It is not peregrinatory to think that, as for the Budget Law, someone will give cogent ‘indications’ on how to achieve the fifteen or so targets of the NRP still to be completed.
With the recession coming, the imposition of debt reduction in increasing percentages against a falling GDP, and the very strict parameters set in Brussels to fall into the category of the saved rather than the submerged, it is clear that the room for manoeuvre will be very narrow.
They will probably get even thinner, bearing in mind the need to perpetuate some very pale measures that the previous executive had taken to alleviate the growing impoverishment: the 2% tax wedge cut for incomes up to 35,000 euro, the conversion of the Dl aid-ter with the latest support against the high energy price, indexation of pension cheques, the redundancy fund, etc.
Not to mention a very long series of ‘aid to businesses’…
Let it be said in passing: as of 1 January next year, we will return to the Fornero law in the raw, scrapping ‘quota 102’, ‘women’s option’ and ‘Ape sociale’.
As far as foreign policy is concerned, the eighth package of sanctions against Russia will be under discussion in the EU, and possible further escalation, taking into account the quantum leap (and risk) after the approval of the referendums of accession to Russia of the two self-proclaimed republics of the Donbass and the other territories now under the control of the Federation.
For the two European Councils scheduled for October, there will be a ‘forced’ sharing between the outgoing and incoming governments, but it is clear that the decisions that will be taken will certainly not be ascribable to ordinary administration: Giorgia will dance to the music that Draghi will play.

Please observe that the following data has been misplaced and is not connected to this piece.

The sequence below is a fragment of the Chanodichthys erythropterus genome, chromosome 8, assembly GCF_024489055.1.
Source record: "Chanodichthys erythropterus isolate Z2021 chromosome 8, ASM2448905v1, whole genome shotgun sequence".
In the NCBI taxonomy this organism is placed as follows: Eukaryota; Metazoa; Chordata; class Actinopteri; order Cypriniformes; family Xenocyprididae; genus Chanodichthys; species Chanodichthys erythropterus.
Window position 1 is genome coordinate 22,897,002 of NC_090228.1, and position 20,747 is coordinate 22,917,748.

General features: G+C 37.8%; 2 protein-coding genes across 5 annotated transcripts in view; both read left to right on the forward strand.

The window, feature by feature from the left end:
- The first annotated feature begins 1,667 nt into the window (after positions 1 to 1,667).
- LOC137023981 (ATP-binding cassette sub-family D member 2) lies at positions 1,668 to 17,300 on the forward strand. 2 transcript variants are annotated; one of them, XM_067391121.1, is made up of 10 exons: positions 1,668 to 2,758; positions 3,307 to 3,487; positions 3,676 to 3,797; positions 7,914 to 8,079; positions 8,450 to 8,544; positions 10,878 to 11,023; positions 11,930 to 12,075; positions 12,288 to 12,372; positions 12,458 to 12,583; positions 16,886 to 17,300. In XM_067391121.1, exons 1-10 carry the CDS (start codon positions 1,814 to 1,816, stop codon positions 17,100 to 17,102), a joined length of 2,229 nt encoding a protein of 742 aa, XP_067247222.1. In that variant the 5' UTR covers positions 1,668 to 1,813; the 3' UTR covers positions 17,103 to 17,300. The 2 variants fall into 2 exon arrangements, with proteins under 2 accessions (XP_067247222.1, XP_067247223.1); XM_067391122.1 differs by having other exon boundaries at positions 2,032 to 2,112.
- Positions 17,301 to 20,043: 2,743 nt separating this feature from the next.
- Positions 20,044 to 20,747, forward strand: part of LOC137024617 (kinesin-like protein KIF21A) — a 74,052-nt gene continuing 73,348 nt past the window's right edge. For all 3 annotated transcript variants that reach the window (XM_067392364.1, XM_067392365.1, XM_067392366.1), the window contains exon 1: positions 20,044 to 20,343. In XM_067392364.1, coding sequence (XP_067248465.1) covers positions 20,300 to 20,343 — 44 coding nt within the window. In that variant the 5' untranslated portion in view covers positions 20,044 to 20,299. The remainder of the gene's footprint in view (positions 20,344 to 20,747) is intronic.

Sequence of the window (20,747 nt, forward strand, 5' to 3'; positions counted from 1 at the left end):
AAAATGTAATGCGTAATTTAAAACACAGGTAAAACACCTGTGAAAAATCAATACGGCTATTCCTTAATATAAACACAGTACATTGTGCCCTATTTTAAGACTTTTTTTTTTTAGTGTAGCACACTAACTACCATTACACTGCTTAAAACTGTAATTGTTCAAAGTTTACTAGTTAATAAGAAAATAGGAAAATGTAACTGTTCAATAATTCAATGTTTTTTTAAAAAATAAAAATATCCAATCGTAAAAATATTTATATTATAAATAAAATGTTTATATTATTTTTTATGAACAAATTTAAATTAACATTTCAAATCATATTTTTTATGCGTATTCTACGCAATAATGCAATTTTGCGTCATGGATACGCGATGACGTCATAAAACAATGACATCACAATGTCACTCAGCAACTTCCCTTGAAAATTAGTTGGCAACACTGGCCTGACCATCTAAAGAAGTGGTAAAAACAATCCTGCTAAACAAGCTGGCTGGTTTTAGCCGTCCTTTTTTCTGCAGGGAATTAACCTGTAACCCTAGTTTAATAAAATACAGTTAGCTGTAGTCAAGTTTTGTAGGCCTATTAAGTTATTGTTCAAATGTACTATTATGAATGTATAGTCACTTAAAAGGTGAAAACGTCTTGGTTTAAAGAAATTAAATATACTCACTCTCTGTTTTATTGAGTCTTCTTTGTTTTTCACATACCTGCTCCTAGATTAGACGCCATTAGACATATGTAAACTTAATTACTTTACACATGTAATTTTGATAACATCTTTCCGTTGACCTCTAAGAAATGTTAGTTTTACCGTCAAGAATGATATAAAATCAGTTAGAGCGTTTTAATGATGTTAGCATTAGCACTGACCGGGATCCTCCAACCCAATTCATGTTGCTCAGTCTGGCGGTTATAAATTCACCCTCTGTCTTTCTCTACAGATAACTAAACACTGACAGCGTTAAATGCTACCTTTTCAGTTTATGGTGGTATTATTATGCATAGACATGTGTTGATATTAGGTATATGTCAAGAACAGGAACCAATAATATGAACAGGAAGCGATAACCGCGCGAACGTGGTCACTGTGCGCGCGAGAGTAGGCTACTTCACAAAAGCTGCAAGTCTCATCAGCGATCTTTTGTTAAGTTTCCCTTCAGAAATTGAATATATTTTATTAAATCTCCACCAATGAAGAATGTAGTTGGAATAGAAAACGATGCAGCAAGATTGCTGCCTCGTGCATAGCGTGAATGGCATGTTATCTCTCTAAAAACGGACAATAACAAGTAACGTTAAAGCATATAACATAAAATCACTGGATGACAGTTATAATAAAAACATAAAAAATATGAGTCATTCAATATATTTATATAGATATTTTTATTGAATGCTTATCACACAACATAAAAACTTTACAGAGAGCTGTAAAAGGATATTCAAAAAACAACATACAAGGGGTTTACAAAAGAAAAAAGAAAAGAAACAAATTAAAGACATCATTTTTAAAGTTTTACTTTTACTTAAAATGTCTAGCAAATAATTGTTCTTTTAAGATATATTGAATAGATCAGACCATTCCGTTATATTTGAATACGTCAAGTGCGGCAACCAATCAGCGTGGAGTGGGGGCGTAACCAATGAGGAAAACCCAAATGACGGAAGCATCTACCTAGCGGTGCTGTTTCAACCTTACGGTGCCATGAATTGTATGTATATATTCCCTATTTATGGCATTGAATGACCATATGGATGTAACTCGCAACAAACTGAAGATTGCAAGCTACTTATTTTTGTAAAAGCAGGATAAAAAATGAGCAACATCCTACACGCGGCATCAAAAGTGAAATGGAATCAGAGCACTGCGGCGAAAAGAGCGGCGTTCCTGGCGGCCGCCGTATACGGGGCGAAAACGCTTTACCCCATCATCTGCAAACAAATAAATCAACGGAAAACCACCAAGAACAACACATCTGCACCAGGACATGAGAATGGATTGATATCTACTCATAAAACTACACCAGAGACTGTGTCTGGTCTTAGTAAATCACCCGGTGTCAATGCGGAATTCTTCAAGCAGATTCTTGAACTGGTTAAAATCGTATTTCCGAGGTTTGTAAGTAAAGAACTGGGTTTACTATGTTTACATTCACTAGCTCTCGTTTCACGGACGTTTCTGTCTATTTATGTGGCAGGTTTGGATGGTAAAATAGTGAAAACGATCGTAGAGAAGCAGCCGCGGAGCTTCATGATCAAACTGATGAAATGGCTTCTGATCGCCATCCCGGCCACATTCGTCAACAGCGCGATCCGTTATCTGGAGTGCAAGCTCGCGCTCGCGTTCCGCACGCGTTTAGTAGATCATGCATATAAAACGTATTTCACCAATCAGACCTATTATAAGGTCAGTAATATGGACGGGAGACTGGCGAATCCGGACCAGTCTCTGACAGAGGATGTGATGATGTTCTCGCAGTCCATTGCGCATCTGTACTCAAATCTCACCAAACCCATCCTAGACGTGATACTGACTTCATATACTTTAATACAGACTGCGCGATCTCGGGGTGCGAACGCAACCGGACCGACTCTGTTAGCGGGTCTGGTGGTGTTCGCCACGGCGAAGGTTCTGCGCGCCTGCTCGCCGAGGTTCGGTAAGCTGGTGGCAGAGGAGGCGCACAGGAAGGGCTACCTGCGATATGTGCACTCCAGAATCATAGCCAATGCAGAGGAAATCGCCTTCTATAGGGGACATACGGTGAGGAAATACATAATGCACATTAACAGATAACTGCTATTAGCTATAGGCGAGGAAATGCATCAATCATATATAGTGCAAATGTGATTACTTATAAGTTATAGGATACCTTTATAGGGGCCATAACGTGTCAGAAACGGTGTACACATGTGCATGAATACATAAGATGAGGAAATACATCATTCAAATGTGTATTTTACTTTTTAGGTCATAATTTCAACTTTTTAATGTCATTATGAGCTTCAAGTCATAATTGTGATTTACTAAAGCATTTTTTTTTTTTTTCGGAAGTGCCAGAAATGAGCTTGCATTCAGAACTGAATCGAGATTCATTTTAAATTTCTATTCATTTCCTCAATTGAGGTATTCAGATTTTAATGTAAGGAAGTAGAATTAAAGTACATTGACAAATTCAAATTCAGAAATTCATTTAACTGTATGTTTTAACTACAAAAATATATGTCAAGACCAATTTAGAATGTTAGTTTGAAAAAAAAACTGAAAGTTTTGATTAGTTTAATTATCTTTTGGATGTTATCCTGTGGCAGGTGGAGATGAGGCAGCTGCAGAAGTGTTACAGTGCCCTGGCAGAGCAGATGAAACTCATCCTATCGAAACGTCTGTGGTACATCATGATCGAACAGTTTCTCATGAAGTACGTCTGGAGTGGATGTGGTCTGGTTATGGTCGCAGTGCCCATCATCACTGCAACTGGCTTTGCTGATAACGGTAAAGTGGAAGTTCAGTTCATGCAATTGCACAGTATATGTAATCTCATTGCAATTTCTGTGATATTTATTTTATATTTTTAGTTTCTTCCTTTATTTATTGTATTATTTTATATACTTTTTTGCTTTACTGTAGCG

Already in the first few months, therefore, the new executive will have to stick its neck out to the Euro-Atlantic double noose, displease a not insignificant part of the social bloc that voted for it, and come to terms with an overheated social temperature.
On 2 December, there will be a general strike by all grassroots and conflictual unionism, but the mobilisations against the high-bill price and the student movement may hold surprises in store. Positive ones, from our point of view.
Slogans à là Meloni will be of little use this time, and any possible, however improbable or unrealistic, attempt to ‘raise one’s voice in Brussels’ will not be tolerated.
On the other hand, Ursula von der Leyen had already warned about the ‘tools’ the EU has at its disposal, exhibiting the most boorish loan shark logic that an ordo-liberal tie-breaker can flaunt.
Meloni, before she becomes PM, is already a lame duck who will have to reckon with her allies in a knife-brother logic, with the typical irrational dynamic that characterises the current politicians, as already demonstrated by the paroxysmal election of the President of the Republic.
The timing of the future government crisis is certainly not foreseeable, and it is clear that the task of a social-political opposition – in this case totally ‘extra-parliamentary’ – is to accelerate the process of disintegration of the executive before it is even born and to build an alternative to a post-fascist jumble that will stand on spit.
Not to try would be a mistake worse than a crime.